Competition Commission of India (CCI): India’s competition watchdog, CCI had rejected a complaint filed by Delhi-NCR based Bhasin Motors alleging that Volkswagen Group Sales India Pvt. Ltd. was abusing its dominant market position with regard to dealership agreements. Bhasin Motors had alleged in the complaint that by virtue of its dominant position in the market, Volkswagen Group has exploited the complainant by forcing it to sign a dealership agreement having unilateral terms and conditions, Bank Guarantee, high penal interest, higher sales target to another dealer etc. It was further alleged that clauses in the agreement were unfair and one sided and have excluded Volkswagen Group from any obligation and liability thereunder. After perusing the material on record, CCI noted that the issues arising out of and related to the dealership agreement does not disclose any competition concern. CCI further observed that Volkswagen Group has a very negligible share in the passenger car segment in India which is dominated by a number of players and in such a market construct, Volkswagen Group cannot be said to be a dominant player and as such the question of abuse of dominance will not arise. (Bhasin Motors (India) Pvt. Ltd. v. Volkswagen Group Sales India Pvt. Ltd., 2015 CCI 1, decided on February 11, 2015)

Tribunals/Commissions/Regulatory Bodies

Competition Commission of India (CCI): CCI has dismissed a complaint filed against Samsung India, alleging unfair business practices with respect to sale and supply of spare parts and equipments for its mobile phones. The grievance of the Informant primarily pertained to the alleged conduct of the Authorised Service Centre for not providing satisfactory services i.e., charging excessive amount for repair of his faulty mobile phone. He had alleged that such restrictive practices adopted by the Opposite Parties in conjunction with their respective Authorised Service Centres results in denial of market access to independent repair workshops which is in contravention of the provisions of Section 3 and 4 of the Competition Act, 2002. It was further submitted that by restricting sale and supply of genuine spare parts, diagnostic tools, equipments, technical information and know-how etc., Samsung has created a monopoly over supply of such genuine spare parts, diagnostic tools etc. and indirectly determining the sale price of the spare parts and repair and maintenance service charges. After perusal of the information, CCI observed that no prima facie case of contravention of the provisions of the Competition Act, made out against Samsung in the matter. While terming the dispute as “consumer dispute”, CCI further noted that, “the Informant has submitted that like other Samsung Customer Care Centres, the Authorised Service Centre is situated in the residential area which is in violation of the Consumer Protection Act and that the Opposite Parties are not taking due care of its customers and are thus allowed to be exploited by their Authorised Service Centre by overcharging for repair of the mobiles. Thus, it is basically a dispute between a consumer and its service provider where consumer alleges deficiency in service being provided by the service provider. The Commission is of the opinion that it does not involve any issue relating to competition which attracts the provisions of the Act.” (Rajender Kumar Gupta v. Samsung India, 2014 CCI 76, decided on December 5, 2014)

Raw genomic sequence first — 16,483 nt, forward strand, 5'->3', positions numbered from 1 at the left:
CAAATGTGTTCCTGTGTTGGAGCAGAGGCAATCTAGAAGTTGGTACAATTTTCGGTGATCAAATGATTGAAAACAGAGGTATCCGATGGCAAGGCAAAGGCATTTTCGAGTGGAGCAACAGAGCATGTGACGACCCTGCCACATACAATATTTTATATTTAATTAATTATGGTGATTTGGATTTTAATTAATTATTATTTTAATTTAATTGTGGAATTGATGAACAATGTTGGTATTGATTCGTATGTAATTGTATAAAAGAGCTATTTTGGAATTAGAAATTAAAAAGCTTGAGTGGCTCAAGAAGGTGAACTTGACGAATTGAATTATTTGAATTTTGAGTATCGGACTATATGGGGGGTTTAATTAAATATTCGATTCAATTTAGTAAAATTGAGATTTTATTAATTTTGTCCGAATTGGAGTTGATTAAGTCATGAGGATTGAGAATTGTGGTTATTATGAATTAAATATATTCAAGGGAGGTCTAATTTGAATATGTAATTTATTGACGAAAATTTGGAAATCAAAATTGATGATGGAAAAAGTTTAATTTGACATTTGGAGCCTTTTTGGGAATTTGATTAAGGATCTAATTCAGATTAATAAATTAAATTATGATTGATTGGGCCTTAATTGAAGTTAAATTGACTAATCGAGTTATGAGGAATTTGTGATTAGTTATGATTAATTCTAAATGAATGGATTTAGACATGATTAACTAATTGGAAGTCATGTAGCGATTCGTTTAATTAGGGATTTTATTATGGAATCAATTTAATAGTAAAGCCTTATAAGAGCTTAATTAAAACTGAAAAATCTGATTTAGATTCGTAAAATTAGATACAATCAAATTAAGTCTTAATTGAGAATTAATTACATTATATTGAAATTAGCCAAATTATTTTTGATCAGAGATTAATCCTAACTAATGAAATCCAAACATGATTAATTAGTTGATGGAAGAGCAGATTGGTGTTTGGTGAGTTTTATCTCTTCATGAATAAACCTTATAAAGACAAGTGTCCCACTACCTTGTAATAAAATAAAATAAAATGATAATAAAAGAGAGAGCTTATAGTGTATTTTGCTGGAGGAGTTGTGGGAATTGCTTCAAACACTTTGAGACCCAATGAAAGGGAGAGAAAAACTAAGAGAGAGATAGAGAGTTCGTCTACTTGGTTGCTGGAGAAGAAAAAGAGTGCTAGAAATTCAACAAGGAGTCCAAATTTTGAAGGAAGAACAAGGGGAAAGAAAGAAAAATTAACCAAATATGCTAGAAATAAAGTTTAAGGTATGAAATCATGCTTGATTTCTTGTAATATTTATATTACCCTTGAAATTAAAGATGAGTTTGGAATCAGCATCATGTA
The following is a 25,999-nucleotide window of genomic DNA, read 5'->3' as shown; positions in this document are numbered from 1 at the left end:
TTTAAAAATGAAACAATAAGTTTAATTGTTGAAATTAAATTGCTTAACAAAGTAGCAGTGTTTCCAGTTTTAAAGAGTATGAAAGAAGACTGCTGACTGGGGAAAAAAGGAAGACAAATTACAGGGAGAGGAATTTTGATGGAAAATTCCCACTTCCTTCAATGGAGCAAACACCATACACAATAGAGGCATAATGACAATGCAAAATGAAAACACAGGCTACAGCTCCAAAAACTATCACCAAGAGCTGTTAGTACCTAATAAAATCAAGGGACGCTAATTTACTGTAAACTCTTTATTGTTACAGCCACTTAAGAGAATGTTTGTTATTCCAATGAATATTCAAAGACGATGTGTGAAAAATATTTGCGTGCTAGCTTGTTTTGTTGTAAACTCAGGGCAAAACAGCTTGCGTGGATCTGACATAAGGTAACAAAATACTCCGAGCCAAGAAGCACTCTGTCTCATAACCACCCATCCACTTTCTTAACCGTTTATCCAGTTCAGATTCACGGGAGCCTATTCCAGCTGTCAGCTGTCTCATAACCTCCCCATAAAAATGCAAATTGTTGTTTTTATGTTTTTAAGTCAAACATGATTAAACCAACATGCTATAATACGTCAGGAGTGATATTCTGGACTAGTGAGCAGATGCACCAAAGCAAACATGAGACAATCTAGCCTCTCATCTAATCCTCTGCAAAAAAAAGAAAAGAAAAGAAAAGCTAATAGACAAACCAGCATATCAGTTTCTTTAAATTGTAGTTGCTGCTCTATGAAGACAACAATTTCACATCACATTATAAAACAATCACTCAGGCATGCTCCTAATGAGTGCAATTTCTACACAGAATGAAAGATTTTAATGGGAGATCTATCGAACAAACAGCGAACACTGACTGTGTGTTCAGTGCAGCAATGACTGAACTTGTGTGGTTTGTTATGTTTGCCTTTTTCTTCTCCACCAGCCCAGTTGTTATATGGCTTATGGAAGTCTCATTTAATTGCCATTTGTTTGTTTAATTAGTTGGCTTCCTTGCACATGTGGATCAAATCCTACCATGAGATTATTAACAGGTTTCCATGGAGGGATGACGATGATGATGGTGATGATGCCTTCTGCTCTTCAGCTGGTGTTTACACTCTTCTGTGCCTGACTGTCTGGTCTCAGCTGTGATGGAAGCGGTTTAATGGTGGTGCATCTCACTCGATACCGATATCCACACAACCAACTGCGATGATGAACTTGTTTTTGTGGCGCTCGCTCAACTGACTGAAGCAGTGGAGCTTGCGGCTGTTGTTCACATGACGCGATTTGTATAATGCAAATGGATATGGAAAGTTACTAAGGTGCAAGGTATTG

Tribunals/Commissions/Regulatory Bodies

Competition Commission of India (CCI): CCI has rejected a complaint filed against 11 cement companies of Andhra Pradesh alleging that the said manufacturers increased the price of cement per bag by Rs. 75/- within a short span of time. It was averred in the complaint that rise in prices  from Rs. 230- Rs. 250 per bag to Rs. 300 – Rs. 330 per bag had adversely affected the construction activity in the new State besides inconveniencing the general public. It was further alleged that, had the hike been on account of increase in the raw material cost, it would have been increased gradually but, there is sudden spurt in the price within a short period and thereby clearly indicating cartelization. The companies involved in the case were named as Penna Cements, India Cements, Bharathi Cements, Dalmia (Bharat) Cements, Bhavya Cements, Zuari Cements, Ultratech Cements, Jaypee Cements, Ramco Cements, KCP Cements and My Home Cements. After perusing the records, CCI observed that, “no document or other details whatsoever have been filed alongwith the reference by the Informant in support of the allegations. Save and except alleging an increase in price of cement bag by the named cement companies, no other allegation or averment has been laid in the reference wherefrom even a prima facie satisfaction may be recorded about the existence of a cartel.” While holding that, “no case, whatsoever, of contravention of the provisions of Section 3 of the Competition Act, 2002 has been made out”, against the cement companies, CIC dismissed the complaint. (XYZ v. Penna Cements, 2014 CCI 75, decided on November 19, 2014)